So, here we are on Saturday the 19th of March and we're all set to get on our plane back to Vancouver tonight. It will be nice to see the family again but I'm not really ready to go home. It felt really good to be on the bike when we rode to the airport for the last time the other day. I could have just kept on going; still not sick of it after almost 26,000 kilometers.
Somebody made the comment that we made it to our final destination without too much drama. That's true. There were a few trying or exciting times but all in all it went pretty good. We had very few hassles with people or the police. It pays to be polite and treat people with respect.
We were also having a good laugh about readjusting to riding at home. There's a few things we can't do at home that we have gotten used to here. For example:

Passing even when there is oncoming traffic as long as it looks like there is room for the other guy to move over. They almost always do.
Passing the police doing well over the speed limit and on a double solid line. Well, they did it first so...
When stuck behind a slow moving semi-trailer truck climbing a hill, passing on the inside of the curve at a switchback.
Lane splitting at traffic lights until there is no road left. Sometimes five or six lined up on a two lane road.
Going where ever you want as long as nobody with a gun tries to stop you. Even then there could be exceptions.
Always go to the front of the line-up.
We didn't do it but the limit seems to be about five people to a bike.
I could go on.

I'll let you all know how things end up in Vancouver. Hopefully the bikes get there safely. Well, us too but we can take care of ourselves.

Tuesday, March 15, 2011

Santiago de Chile

Okay, I guess it could happen. One of the Navimag ferries running from Puerto Montt to Puerto Natales did run aground in the middle of the night a few weeks ago. It did manage to make it into port to off load the passengers but not without some difficulties as they had to do it under Coast Guard escort and with only one engine. It was a rude awakening for the poor passengers as they had to assemble at their muster stations in case the abandon ship order was given. Fun at 3:00 am.
We were at the dock to watch the ferry land around 1:00 pm and it took until about 8 pm or a bit later for them to unload. We loaded at 9 pm and got settled into our rooms. The loading was interesting as we all got on this large open sided elevator to get to our deck. Foot passengers and motorcyclists at the same time. There were about 80 passengers total and about two thirds or three quarters of us were foreign travelers. The rest were Chileans. The ferry is a lifeline for the remote communities and all kinds of cargo gets carried including cattle and sheep and horses. It's a working boat.
This is the Puerto Eden of the Navimag Ferries. The other vessel that shares this run was still in dry dock for repairs after running aground.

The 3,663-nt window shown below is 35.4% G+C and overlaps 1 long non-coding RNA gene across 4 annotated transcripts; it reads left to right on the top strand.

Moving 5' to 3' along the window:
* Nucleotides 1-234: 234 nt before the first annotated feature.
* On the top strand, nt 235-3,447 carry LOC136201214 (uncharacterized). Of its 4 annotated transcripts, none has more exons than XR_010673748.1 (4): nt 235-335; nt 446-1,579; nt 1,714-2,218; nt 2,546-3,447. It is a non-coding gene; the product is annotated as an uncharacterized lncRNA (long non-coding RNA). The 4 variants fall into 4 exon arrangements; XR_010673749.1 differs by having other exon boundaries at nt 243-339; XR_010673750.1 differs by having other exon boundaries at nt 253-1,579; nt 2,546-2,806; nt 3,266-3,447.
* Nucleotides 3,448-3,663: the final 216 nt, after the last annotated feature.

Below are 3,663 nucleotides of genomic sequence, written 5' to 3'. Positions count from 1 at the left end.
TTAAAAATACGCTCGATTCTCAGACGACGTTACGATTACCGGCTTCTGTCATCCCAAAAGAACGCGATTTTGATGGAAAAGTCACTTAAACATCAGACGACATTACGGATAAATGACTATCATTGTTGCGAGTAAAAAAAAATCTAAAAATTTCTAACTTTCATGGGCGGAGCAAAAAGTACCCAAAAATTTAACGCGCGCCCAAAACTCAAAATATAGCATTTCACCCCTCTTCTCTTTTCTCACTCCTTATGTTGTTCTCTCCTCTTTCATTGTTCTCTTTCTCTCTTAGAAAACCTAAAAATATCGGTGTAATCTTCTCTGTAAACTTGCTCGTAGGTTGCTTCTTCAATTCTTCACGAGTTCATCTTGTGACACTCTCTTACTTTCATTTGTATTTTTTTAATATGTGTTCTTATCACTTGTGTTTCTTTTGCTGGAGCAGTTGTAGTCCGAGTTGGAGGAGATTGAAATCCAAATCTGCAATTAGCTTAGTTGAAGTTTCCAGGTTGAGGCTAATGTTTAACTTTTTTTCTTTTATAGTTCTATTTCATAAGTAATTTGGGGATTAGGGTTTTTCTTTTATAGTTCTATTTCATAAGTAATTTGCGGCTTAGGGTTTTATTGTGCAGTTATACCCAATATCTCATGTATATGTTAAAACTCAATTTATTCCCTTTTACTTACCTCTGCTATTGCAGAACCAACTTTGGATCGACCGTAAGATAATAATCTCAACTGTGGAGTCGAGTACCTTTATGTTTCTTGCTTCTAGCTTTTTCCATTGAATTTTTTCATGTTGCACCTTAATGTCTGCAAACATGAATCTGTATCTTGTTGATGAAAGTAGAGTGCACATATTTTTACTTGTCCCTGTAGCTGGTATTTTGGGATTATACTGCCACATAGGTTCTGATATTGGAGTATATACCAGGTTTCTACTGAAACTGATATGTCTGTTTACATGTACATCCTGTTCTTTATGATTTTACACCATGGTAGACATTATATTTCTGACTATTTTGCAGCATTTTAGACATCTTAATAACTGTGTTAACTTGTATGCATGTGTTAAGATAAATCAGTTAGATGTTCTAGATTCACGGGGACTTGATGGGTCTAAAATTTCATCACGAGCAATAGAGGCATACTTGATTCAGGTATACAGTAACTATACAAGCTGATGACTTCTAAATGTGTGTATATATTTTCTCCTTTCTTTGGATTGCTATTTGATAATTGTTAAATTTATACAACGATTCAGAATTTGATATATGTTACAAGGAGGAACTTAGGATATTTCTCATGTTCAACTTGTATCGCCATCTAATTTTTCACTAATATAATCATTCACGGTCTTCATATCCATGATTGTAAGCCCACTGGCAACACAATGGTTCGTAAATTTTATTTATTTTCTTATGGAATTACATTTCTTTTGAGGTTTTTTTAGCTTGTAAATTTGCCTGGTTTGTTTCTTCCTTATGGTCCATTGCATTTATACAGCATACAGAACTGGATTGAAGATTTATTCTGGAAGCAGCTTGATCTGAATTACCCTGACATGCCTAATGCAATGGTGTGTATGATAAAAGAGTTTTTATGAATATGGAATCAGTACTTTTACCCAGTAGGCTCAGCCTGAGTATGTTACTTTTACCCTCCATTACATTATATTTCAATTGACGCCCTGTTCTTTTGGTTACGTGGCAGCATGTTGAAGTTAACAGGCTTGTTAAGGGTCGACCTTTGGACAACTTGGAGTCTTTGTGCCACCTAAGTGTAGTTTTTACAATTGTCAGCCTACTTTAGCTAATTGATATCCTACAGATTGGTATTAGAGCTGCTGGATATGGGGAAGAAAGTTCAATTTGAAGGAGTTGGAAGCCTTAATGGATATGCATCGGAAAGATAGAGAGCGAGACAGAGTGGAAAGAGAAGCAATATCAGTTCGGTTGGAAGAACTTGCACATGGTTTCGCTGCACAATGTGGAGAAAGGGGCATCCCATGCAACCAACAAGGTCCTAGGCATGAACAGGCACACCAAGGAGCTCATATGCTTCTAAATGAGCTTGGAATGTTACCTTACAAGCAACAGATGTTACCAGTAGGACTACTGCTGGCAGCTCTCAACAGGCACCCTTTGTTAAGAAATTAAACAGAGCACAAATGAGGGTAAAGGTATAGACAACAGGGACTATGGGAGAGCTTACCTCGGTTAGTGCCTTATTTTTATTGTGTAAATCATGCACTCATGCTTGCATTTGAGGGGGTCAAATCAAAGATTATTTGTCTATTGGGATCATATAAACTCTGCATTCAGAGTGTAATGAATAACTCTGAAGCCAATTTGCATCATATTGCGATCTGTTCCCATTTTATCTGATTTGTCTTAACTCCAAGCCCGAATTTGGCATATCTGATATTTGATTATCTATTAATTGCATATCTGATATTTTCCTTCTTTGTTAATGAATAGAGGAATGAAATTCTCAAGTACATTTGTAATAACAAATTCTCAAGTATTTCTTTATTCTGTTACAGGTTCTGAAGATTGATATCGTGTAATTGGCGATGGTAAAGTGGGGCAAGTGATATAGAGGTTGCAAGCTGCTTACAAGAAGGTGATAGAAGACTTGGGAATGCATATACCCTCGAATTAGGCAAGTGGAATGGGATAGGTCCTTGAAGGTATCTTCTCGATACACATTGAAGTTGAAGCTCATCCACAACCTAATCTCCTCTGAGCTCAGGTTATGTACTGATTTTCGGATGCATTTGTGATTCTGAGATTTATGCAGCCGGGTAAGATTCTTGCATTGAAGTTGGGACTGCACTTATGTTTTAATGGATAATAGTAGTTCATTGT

At the dock unloading in Puerto Natales. Access to the upper deck is by a large elevator. You can see the semi-trailer trucks on the upper deck here. Try to get a feel for how big this boat is. I have a comment later about it.
While we waited in Pto. Natales we watched this boat being returned to the water. They're just hitching the beaching gear to this truck. The bow and stern rig are attached together with ropes only.
Even the locals stop to watch. There is a diver standing in the water near the bow of this boat. He was attaching the beaching gear to this boat beside the boat ramp.
Carefully backing into the water.
Almost done. They just have to remove the ropes as the boat comes afloat.
All done; with the truck dragging the beaching gear ashore.
This was us crammed onto the elevator to take us to the upper car deck of the ferry. There are no sides or safety fences and the lift mechanisms are mostly exposed. Watch your toes and fingers!
He looks impressed. Four of us in this room was cozy.
We slept (or tried to sleep) while the ferry workers loaded the rest of the vehicles. This took most of the night and we were finally underway about 6 am. Breakfast was set for 8 am to be followed by a safety briefing. It started out as a nice day but the weather deteriorated quickly to nasty winds blowing between 60 and 70 knots. It was windy enough that the Captain would not permit passengers on the outside decks.
Dawn on the morning of departure from Puerto Natales
I think this was our narrowest pass at 80 meters wide
The cargo of a working ship. Lots of cattle and sheep. One of the regular passengers was on the ship last year in very rough seas when three cows were washed overboard from a truck like one of  these. That's right.
Nasty weather ahead but it looked nice from here.
Great scenery
More Patagonia icefields
Very nasty outside with winds around 70 knots
Getting our safety briefing. We were a captive audience. Literally; as were weren't allowed outside.